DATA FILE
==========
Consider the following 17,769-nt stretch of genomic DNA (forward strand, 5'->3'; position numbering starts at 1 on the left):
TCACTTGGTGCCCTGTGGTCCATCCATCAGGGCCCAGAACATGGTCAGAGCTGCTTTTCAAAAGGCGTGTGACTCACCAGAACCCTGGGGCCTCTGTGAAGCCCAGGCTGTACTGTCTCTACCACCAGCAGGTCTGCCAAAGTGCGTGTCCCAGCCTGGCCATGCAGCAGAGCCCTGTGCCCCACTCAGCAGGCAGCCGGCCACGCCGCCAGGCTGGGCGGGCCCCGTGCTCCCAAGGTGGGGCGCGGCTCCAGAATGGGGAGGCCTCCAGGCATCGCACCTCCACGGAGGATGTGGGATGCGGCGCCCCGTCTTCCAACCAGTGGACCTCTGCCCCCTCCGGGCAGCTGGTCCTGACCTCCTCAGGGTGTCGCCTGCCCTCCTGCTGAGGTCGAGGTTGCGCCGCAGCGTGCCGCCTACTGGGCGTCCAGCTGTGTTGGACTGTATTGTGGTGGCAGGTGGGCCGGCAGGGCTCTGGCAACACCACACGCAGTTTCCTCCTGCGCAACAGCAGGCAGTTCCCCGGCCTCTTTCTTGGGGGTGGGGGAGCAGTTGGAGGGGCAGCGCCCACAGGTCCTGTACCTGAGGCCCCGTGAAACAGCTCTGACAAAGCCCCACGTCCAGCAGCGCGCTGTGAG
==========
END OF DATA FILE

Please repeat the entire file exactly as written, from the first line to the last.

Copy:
Consider the following 17,769-nt stretch of genomic DNA (forward strand, 5'->3'; position numbering starts at 1 on the left):
TCACTTGGTGCCCTGTGGTCCATCCATCAGGGCCCAGAACATGGTCAGAGCTGCTTTTCAAAAGGCGTGTGACTCACCAGAACCCTGGGGCCTCTGTGAAGCCCAGGCTGTACTGTCTCTACCACCAGCAGGTCTGCCAAAGTGCGTGTCCCAGCCTGGCCATGCAGCAGAGCCCTGTGCCCCACTCAGCAGGCAGCCGGCCACGCCGCCAGGCTGGGCGGGCCCCGTGCTCCCAAGGTGGGGCGCGGCTCCAGAATGGGGAGGCCTCCAGGCATCGCACCTCCACGGAGGATGTGGGATGCGGCGCCCCGTCTTCCAACCAGTGGACCTCTGCCCCCTCCGGGCAGCTGGTCCTGACCTCCTCAGGGTGTCGCCTGCCCTCCTGCTGAGGTCGAGGTTGCGCCGCAGCGTGCCGCCTACTGGGCGTCCAGCTGTGTTGGACTGTATTGTGGTGGCAGGTGGGCCGGCAGGGCTCTGGCAACACCACACGCAGTTTCCTCCTGCGCAACAGCAGGCAGTTCCCCGGCCTCTTTCTTGGGGGTGGGGGAGCAGTTGGAGGGGCAGCGCCCACAGGTCCTGTACCTGAGGCCCCGTGAAACAGCTCTGACAAAGCCCCACGTCCAGCAGCGCGCTGTGAG